6월 29, 2012 at 1:01 오전 , ,
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By John Glynn

Let’s be honest, Chris Brown didn’t need any type of rehabilitation or any type of inner transformation, because it seemed that beating up his girlfriend was, you know, a minor blip in judgment. Fortune is Brown’s latest record and it will undoubtedly amass considerable sales figures, Chris will appear on mainstream TV shows and prime time radio slots, but his PR people will firstly ensure that interviewers don’t ask the questions that we really want asked. The media are basically told to focus on Brown’s artistic merits as opposed to his Mike Tysonesque, alcohol fuelled antics.

Focusing on his musical capabilities, I think it’s commonly agreed that Brown’s music appeals to a certain type of listener (mainly his all conquering female fan base), but ends up being rather passable in its genre. However, he does manage to make polished radio-friendly R&B, something that is reinforced by his ability to dance a little like Michael Jackson. Turn Up the Music, the first track to be released from Fortune, shot to Number 1 in the UK. I’ll be damned, even Rihanna seems to have granted Brown a second chance. It’s rather comical to think that she recently recruited Brown to appear on a recent remix venture of hers. The public seems to have gone with the Rihanna approach, they have granted Brown a second chance to amaze and astonish.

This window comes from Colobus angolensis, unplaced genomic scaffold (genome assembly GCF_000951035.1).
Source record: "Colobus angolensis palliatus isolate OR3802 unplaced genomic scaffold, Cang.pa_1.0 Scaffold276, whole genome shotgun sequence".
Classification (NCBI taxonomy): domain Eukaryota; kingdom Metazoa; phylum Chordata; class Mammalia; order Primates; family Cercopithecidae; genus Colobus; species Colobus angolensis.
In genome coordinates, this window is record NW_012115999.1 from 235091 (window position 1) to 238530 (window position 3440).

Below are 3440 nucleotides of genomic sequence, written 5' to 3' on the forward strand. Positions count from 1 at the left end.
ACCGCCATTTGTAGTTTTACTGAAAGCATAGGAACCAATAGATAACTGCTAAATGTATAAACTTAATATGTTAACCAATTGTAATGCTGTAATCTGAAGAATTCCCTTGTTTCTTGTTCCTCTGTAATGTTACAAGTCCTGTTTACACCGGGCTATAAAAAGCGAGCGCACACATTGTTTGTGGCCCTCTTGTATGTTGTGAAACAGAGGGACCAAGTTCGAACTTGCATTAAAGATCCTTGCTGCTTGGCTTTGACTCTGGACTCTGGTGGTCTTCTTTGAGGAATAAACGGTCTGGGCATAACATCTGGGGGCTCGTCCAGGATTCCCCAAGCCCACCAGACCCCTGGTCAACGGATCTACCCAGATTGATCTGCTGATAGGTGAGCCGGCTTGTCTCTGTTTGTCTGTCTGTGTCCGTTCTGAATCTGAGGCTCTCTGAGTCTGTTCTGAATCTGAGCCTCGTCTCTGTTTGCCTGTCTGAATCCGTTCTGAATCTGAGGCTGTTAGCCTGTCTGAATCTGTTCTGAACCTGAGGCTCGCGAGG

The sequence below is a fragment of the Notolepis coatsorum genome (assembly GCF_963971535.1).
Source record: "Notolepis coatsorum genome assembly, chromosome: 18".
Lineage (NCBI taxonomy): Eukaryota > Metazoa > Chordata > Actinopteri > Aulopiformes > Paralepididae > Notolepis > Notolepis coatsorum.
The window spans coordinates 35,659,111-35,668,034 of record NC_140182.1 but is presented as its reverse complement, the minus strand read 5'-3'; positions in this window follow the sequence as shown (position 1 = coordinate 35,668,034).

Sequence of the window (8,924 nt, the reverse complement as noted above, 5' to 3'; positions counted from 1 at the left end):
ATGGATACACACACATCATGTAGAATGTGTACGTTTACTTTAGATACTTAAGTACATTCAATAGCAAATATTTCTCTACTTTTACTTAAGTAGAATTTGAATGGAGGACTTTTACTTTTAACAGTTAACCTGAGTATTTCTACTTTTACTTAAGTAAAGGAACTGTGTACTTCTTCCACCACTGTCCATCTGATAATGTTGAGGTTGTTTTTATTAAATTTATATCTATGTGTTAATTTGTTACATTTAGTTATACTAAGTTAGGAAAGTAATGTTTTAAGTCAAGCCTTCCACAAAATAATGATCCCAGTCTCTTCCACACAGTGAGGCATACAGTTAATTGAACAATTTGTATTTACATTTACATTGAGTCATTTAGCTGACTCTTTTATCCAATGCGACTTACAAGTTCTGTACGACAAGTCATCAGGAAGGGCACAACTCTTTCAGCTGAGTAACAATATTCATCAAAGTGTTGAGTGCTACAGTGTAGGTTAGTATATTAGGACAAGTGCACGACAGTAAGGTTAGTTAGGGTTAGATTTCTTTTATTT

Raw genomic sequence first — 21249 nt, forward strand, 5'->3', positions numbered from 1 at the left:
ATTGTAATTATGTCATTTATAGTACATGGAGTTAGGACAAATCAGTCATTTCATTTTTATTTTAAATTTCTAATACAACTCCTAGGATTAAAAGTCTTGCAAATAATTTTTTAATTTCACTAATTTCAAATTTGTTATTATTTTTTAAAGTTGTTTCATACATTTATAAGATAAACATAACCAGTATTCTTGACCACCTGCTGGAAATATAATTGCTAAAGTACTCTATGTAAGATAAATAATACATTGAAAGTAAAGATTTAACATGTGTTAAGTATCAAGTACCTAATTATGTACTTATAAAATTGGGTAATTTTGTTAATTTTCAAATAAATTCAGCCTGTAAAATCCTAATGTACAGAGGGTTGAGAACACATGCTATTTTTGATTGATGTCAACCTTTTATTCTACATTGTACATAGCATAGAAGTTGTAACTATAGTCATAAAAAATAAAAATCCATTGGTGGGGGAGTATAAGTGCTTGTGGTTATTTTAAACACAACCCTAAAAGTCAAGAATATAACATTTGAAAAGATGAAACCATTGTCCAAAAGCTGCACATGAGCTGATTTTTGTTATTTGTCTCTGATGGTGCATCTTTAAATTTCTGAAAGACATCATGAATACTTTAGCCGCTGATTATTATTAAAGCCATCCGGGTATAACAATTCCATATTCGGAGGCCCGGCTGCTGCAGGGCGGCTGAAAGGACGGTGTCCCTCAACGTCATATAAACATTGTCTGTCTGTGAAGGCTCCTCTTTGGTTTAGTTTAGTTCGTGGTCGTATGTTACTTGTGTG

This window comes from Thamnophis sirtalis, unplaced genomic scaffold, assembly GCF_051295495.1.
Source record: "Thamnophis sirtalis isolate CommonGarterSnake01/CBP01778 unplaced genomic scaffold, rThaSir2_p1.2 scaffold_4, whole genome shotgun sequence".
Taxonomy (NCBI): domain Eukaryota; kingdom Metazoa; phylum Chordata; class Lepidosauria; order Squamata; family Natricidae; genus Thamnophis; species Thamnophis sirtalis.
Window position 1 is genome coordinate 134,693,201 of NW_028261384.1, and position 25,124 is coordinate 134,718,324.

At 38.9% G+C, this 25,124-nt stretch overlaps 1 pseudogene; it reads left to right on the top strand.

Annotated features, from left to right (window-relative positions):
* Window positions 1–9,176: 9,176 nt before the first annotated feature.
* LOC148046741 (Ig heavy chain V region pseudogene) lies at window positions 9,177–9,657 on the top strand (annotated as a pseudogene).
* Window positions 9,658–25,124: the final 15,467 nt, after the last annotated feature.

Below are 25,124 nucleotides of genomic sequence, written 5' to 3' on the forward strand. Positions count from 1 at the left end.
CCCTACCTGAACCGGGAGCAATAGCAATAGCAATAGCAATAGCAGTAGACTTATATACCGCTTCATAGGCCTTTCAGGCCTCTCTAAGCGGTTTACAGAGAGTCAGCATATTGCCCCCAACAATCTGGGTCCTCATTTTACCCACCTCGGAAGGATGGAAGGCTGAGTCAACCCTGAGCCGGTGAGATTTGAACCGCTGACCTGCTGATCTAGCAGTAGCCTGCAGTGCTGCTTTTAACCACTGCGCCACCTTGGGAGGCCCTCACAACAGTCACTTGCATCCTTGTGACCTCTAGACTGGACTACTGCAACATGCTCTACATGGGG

But why is Brown such a global sensation? His dancing is sometimes phenomenal, but in the studio he is certainly no Drake or Weezy, his latest album delivers average mid-tempo RnB, but one problem overshadows everything; it is a collection of unremarkable, extremely ordinary music. Apart from the few lyrics that may make you laugh, gag, perhaps projectile vomit, Fortune is certainly not a dreadful album. It just feels absolutely pointless, something that was released for the sole purpose of generating mega bucks. My pessimism stems from specific aspects, but it quickly inflamed when I listened to a song called Don’t Judge Me. Yes, it’s a provoking title, but could somebody answer one question, what the hell does Brown want forgiveness for? Maybe it’s for his violent conduct, a feature of his life that he is never quite ready to discuss with the media.

Every now and then there is the sporadic indication of something special, but this is quickly extinguished by Brown’s producers; they seem content to keep things current but colourless. I think both the words current and colourless sum up Brown’s music; he is almost a necessary evil in this corrupt world of music. He is more of a brand than a musician, someone who looks cool on camera, someone who appeals to the teenage masses. The real highlights’ occur when the heavyweights appear on Fortune, Brown is customarily upstaged by his guest rappers and this time is no exception. Nas and Wiz Khalifa take the driver’s seat, leaving Brown in the backseat with very little to say. All joking aside, for the sake of music, I hope Brown remains in the backseat until he has something artistically constructive to contribute to the world of music.


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